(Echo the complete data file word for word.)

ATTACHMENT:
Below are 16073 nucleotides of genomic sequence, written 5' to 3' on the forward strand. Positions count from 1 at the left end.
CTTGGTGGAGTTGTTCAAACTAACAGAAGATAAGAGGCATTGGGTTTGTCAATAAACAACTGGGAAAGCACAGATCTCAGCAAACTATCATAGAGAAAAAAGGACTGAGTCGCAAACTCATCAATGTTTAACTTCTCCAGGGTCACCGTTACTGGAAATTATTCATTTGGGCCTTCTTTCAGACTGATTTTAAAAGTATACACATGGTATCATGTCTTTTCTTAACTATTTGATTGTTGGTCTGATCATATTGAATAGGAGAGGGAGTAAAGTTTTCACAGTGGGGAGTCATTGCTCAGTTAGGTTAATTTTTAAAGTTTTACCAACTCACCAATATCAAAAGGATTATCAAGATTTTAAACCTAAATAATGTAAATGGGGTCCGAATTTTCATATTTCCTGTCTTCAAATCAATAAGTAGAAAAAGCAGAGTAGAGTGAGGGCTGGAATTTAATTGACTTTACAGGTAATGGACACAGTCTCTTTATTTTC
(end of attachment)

Below are 16073 nucleotides of genomic sequence, written 5' to 3' on the forward strand. Positions count from 1 at the left end.
CTTGGTGGAGTTGTTCAAACTAACAGAAGATAAGAGGCATTGGGTTTGTCAATAAACAACTGGGAAAGCACAGATCTCAGCAAACTATCATAGAGAAAAAAGGACTGAGTCGCAAACTCATCAATGTTTAACTTCTCCAGGGTCACCGTTACTGGAAATTATTCATTTGGGCCTTCTTTCAGACTGATTTTAAAAGTATACACATGGTATCATGTCTTTTCTTAACTATTTGATTGTTGGTCTGATCATATTGAATAGGAGAGGGAGTAAAGTTTTCACAGTGGGGAGTCATTGCTCAGTTAGGTTAATTTTTAAAGTTTTACCAACTCACCAATATCAAAAGGATTATCAAGATTTTAAACCTAAATAATGTAAATGGGGTCCGAATTTTCATATTTCCTGTCTTCAAATCAATAAGTAGAAAAAGCAGAGTAGAGTGAGGGCTGGAATTTAATTGACTTTACAGGTAATGGACACAGTCTCTTTATTTTC